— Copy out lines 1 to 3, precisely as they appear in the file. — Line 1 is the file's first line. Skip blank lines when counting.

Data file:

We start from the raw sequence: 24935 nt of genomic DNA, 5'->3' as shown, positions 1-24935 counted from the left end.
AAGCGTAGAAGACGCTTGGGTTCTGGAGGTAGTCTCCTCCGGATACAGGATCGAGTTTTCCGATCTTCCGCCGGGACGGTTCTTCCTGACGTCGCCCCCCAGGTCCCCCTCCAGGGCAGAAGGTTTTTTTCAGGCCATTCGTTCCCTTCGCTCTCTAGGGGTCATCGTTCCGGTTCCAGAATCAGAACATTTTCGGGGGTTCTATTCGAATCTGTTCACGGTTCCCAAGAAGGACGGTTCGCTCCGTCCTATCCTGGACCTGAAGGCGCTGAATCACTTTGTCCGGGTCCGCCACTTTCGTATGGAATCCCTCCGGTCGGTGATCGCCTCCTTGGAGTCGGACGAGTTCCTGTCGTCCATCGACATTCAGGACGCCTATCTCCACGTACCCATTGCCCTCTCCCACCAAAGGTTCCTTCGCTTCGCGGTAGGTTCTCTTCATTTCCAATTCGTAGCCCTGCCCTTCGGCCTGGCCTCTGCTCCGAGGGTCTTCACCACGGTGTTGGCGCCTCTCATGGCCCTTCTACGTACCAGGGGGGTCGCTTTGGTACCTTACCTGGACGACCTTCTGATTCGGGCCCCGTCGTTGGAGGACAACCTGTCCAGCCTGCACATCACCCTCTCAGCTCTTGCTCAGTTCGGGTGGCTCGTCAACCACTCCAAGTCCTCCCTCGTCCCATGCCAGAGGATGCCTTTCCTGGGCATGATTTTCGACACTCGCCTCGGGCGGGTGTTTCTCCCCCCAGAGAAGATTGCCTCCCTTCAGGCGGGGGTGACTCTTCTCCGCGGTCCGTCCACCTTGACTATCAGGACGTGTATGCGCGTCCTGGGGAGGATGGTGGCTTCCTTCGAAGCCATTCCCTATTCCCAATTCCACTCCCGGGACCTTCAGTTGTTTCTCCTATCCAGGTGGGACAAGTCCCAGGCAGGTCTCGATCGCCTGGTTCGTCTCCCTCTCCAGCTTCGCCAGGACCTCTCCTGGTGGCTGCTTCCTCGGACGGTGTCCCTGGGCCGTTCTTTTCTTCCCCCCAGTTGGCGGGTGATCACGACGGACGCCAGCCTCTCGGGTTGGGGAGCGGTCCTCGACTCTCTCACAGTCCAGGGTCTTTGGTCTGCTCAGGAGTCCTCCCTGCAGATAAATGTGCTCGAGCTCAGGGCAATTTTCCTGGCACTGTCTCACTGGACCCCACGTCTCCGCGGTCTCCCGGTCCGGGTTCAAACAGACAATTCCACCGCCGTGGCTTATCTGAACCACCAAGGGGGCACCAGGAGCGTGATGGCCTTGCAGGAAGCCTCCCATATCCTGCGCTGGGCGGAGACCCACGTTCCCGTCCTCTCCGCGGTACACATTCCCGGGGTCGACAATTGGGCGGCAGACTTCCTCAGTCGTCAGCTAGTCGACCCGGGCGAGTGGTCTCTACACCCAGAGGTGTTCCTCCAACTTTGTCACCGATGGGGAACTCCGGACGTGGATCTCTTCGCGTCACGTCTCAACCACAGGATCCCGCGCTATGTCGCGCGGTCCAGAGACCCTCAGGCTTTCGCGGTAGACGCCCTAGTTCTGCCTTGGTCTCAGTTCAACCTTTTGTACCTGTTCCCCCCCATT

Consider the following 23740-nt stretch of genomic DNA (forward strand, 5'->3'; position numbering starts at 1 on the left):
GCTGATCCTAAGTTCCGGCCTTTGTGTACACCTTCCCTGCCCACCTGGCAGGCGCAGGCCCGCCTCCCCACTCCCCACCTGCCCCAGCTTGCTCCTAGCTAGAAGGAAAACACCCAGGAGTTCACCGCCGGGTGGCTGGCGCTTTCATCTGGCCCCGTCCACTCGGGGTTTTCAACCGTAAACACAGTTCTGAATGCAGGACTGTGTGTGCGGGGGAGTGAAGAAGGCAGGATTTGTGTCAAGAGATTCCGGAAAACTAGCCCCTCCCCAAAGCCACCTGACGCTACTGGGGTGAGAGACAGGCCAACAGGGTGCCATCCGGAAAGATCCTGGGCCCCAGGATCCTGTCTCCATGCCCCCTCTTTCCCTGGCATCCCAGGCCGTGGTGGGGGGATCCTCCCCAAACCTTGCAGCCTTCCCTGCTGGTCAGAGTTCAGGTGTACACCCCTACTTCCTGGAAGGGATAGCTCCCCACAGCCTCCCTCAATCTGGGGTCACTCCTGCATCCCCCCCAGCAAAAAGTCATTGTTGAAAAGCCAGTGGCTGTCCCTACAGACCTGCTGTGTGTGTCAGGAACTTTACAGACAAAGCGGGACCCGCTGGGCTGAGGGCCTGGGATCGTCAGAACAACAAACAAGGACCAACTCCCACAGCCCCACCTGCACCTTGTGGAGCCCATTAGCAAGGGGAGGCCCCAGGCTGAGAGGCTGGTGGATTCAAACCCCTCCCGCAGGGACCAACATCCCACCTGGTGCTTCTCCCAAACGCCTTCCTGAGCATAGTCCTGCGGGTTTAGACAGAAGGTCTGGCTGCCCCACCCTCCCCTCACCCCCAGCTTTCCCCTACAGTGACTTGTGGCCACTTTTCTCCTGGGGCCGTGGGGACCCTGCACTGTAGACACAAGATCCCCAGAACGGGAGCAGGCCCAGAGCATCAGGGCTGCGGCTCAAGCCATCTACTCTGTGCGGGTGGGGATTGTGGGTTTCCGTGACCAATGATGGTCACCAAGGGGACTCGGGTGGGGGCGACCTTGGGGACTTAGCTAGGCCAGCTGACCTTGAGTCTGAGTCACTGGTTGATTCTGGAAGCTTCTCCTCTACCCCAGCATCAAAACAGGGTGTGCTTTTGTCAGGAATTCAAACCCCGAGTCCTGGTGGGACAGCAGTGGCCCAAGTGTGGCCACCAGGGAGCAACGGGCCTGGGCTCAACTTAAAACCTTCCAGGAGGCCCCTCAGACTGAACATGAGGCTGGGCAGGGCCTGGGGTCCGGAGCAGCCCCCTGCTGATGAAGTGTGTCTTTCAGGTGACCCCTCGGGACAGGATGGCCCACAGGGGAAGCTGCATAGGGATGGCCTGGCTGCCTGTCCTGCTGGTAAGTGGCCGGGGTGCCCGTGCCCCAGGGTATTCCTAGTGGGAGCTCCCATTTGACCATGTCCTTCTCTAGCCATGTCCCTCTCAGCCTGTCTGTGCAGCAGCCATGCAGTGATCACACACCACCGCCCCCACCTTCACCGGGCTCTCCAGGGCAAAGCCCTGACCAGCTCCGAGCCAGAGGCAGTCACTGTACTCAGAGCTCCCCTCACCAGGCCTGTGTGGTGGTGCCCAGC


We start from the raw sequence: 24935 nt of genomic DNA, 5'->3' as shown, positions 1-24935 counted from the left end.
AAGCGTAGAAGACGCTTGGGTTCTGGAGGTAGTCTCCTCCGGATACAGGATCGAGTTTTCCGATCTTCCGCCGGGACGGTTCTTCCTGACGTCGCCCCCCAGGTCCCCCTCCAGGGCAGAAGGTTTTTTTCAGGCCATTCGTTCCCTTCGCTCTCTAGGGGTCATCGTTCCGGTTCCAGAATCAGAACATTTTCGGGGGTTCTATTCGAATCTGTTCACGGTTCCCAAGAAGGACGGTTCGCTCCGTCCTATCCTGGACCTGAAGGCGCTGAATCACTTTGTCCGGGTCCGCCACTTTCGTATGGAATCCCTCCGGTCGGTGATCGCCTCCTTGGAGTCGGACGAGTTCCTGTCGTCCATCGACATTCAGGACGCCTATCTCCACGTACCCATTGCCCTCTCCCACCAAAGGTTCCTTCGCTTCGCGGTAGGTTCTCTTCATTTCCAATTCGTAGCCCTGCCCTTCGGCCTGGCCTCTGCTCCGAGGGTCTTCACCACGGTGTTGGCGCCTCTCATGGCCCTTCTACGTACCAGGGGGGTCGCTTTGGTACCTTACCTGGACGACCTTCTGATTCGGGCCCCGTCGTTGGAGGACAACCTGTCCAGCCTGCACATCACCCTCTCAGCTCTTGCTCAGTTCGGGTGGCTCGTCAACCACTCCAAGTCCTCCCTCGTCCCATGCCAGAGGATGCCTTTCCTGGGCATGATTTTCGACACTCGCCTCGGGCGGGTGTTTCTCCCCCCAGAGAAGATTGCCTCCCTTCAGGCGGGGGTGACTCTTCTCCGCGGTCCGTCCACCTTGACTATCAGGACGTGTATGCGCGTCCTGGGGAGGATGGTGGCTTCCTTCGAAGCCATTCCCTATTCCCAATTCCACTCCCGGGACCTTCAGTTGTTTCTCCTATCCAGGTGGGACAAGTCCCAGGCAGGTCTCGATCGCCTGGTTCGTCTCCCTCTCCAGCTTCGCCAGGACCTCTCCTGGTGGCTGCTTCCTCGGACGGTGTCCCTGGGCCGTTCTTTTCTTCCCCCCAGTTGGCGGGTGATCACGACGGACGCCAGCCTCTCGGGTTGGGGAGCGGTCCTCGACTCTCTCACAGTCCAGGGTCTTTGGTCTGCTCAGGAGTCCTCCCTGCAGATAAATGTGCTCGAGCTCAGGGCAATTTTCCTGGCACTGTCTCACTGGACCCCACGTCTCCGCGGTCTCCCGGTCCGGGTTCAAACAGACAATTCCACCGCCGTGGCTTATCTGAACCACCAAGGGGGCACCAGGAGCGTGATGGCCTTGCAGGAAGCCTCCCATATCCTGCGCTGGGCGGAGACCCACGTTCCCGTCCTCTCCGCGGTACACATTCCCGGGGTCGACAATTGGGCGGCAGACTTCCTCAGTCGTCAGCTAGTCGACCCGGGCGAGTGGTCTCTACACCCAGAGGTGTTCCTCCAACTTTGTCACCGATGGGGAACTCCGGACGTGGATCTCTTCGCGTCACGTCTCAACCACAGGATCCCGCGCTATGTCGCGCGGTCCAGAGACCCTCAGGCTTTCGCGGTAGACGCCCTAGTTCTGCCTTGGTCTCAGTTCAACCTTTTGTACCTGTTCCCCCCCATT

Consider the following 23740-nt stretch of genomic DNA (forward strand, 5'->3'; position numbering starts at 1 on the left):